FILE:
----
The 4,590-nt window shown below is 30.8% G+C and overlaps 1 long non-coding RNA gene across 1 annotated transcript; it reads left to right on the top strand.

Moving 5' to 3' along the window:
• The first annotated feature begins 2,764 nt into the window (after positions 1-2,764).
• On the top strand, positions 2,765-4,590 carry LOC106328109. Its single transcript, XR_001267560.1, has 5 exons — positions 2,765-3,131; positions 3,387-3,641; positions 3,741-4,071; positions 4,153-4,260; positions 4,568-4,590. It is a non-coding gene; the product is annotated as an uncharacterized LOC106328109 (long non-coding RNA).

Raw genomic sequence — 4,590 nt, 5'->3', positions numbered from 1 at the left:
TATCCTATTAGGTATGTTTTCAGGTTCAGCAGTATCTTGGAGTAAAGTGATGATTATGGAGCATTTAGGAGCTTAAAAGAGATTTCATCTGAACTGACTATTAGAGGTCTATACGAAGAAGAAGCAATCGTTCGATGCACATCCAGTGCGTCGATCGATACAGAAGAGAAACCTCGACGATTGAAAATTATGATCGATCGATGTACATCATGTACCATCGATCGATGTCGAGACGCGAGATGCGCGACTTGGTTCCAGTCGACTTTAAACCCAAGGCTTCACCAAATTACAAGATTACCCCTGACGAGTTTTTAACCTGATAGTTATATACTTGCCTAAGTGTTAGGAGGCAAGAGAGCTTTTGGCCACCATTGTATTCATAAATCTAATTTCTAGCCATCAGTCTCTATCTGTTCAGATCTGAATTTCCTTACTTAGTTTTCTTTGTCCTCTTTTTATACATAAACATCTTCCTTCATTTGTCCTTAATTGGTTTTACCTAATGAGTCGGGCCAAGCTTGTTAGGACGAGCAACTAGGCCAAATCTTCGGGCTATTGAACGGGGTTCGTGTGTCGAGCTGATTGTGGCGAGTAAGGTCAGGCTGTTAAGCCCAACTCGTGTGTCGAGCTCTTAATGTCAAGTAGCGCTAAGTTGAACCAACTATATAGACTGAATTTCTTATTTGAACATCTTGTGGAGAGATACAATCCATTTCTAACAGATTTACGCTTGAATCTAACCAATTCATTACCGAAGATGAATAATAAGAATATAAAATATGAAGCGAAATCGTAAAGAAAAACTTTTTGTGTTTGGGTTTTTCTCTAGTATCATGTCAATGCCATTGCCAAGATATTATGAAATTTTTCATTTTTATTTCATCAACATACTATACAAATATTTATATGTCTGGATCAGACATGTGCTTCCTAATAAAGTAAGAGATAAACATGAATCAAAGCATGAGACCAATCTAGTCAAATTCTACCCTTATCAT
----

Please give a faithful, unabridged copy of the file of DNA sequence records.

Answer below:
The 4,590-nt window shown below is 30.8% G+C and overlaps 1 long non-coding RNA gene across 1 annotated transcript; it reads left to right on the top strand.

Moving 5' to 3' along the window:
• The first annotated feature begins 2,764 nt into the window (after positions 1-2,764).
• On the top strand, positions 2,765-4,590 carry LOC106328109. Its single transcript, XR_001267560.1, has 5 exons — positions 2,765-3,131; positions 3,387-3,641; positions 3,741-4,071; positions 4,153-4,260; positions 4,568-4,590. It is a non-coding gene; the product is annotated as an uncharacterized LOC106328109 (long non-coding RNA).

Raw genomic sequence — 4,590 nt, 5'->3', positions numbered from 1 at the left:
TATCCTATTAGGTATGTTTTCAGGTTCAGCAGTATCTTGGAGTAAAGTGATGATTATGGAGCATTTAGGAGCTTAAAAGAGATTTCATCTGAACTGACTATTAGAGGTCTATACGAAGAAGAAGCAATCGTTCGATGCACATCCAGTGCGTCGATCGATACAGAAGAGAAACCTCGACGATTGAAAATTATGATCGATCGATGTACATCATGTACCATCGATCGATGTCGAGACGCGAGATGCGCGACTTGGTTCCAGTCGACTTTAAACCCAAGGCTTCACCAAATTACAAGATTACCCCTGACGAGTTTTTAACCTGATAGTTATATACTTGCCTAAGTGTTAGGAGGCAAGAGAGCTTTTGGCCACCATTGTATTCATAAATCTAATTTCTAGCCATCAGTCTCTATCTGTTCAGATCTGAATTTCCTTACTTAGTTTTCTTTGTCCTCTTTTTATACATAAACATCTTCCTTCATTTGTCCTTAATTGGTTTTACCTAATGAGTCGGGCCAAGCTTGTTAGGACGAGCAACTAGGCCAAATCTTCGGGCTATTGAACGGGGTTCGTGTGTCGAGCTGATTGTGGCGAGTAAGGTCAGGCTGTTAAGCCCAACTCGTGTGTCGAGCTCTTAATGTCAAGTAGCGCTAAGTTGAACCAACTATATAGACTGAATTTCTTATTTGAACATCTTGTGGAGAGATACAATCCATTTCTAACAGATTTACGCTTGAATCTAACCAATTCATTACCGAAGATGAATAATAAGAATATAAAATATGAAGCGAAATCGTAAAGAAAAACTTTTTGTGTTTGGGTTTTTCTCTAGTATCATGTCAATGCCATTGCCAAGATATTATGAAATTTTTCATTTTTATTTCATCAACATACTATACAAATATTTATATGTCTGGATCAGACATGTGCTTCCTAATAAAGTAAGAGATAAACATGAATCAAAGCATGAGACCAATCTAGTCAAATTCTACCCTTATCAT